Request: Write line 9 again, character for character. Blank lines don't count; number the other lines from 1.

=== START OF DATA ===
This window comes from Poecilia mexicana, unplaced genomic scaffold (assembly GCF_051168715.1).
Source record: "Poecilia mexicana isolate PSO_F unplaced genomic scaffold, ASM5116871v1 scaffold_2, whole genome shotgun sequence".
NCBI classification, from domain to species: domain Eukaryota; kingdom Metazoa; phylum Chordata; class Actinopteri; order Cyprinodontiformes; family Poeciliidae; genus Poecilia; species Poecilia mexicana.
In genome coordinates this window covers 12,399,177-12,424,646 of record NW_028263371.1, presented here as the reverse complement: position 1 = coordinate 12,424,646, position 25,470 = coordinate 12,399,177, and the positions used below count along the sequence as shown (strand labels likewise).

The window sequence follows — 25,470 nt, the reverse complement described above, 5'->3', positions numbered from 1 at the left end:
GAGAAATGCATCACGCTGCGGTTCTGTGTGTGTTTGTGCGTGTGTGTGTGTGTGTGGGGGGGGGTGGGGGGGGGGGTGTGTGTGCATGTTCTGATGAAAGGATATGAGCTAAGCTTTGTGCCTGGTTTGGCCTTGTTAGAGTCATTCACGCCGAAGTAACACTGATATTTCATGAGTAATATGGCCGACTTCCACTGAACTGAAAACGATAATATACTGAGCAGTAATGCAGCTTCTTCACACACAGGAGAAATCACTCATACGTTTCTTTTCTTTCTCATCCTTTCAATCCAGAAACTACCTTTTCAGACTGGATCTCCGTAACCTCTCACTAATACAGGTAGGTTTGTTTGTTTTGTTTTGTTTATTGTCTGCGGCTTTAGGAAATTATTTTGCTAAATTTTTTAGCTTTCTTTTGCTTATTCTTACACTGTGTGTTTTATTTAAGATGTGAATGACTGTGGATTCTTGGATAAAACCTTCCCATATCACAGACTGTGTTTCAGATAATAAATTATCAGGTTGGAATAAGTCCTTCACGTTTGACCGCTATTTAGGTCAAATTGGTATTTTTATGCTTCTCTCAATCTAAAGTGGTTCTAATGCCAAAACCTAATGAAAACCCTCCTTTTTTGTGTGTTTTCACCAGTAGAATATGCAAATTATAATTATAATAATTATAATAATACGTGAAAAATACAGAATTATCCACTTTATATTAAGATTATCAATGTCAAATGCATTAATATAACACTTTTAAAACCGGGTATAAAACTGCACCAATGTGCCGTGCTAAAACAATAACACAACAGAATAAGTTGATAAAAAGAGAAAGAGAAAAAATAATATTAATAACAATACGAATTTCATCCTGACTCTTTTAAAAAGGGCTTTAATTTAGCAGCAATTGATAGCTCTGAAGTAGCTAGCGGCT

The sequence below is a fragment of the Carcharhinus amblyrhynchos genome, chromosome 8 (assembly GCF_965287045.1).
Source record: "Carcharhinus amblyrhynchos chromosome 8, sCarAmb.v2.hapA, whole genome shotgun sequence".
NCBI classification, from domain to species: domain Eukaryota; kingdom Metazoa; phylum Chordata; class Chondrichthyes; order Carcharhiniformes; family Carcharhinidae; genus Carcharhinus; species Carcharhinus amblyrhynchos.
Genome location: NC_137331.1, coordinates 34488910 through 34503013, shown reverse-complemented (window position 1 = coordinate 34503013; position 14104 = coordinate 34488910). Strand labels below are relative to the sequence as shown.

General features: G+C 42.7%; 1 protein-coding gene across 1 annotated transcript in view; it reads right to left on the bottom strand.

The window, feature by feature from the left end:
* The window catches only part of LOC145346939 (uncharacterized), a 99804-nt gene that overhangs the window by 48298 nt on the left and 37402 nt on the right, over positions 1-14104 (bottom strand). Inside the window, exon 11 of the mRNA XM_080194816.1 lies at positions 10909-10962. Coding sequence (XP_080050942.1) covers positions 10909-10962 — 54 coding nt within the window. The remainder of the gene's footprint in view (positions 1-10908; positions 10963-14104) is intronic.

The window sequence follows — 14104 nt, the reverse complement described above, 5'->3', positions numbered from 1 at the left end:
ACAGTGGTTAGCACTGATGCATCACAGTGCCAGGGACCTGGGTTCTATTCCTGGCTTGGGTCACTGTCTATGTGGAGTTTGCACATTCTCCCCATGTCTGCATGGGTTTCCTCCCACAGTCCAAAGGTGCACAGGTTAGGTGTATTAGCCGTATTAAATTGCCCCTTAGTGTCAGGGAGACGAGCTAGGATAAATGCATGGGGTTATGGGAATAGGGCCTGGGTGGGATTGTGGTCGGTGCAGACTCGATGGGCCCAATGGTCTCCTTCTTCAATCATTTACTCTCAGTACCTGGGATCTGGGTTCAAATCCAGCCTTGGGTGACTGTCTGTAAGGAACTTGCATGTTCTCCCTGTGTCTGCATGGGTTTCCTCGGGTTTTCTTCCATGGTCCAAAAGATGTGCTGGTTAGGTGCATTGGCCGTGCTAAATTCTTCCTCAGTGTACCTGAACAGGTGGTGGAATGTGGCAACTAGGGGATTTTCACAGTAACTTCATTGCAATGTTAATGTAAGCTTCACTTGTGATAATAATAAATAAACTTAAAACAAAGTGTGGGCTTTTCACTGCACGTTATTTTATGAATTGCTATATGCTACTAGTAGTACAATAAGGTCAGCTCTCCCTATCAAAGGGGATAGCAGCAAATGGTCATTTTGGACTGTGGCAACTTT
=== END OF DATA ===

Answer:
NCBI classification, from domain to species: domain Eukaryota; kingdom Metazoa; phylum Chordata; class Chondrichthyes; order Carcharhiniformes; family Carcharhinidae; genus Carcharhinus; species Carcharhinus amblyrhynchos.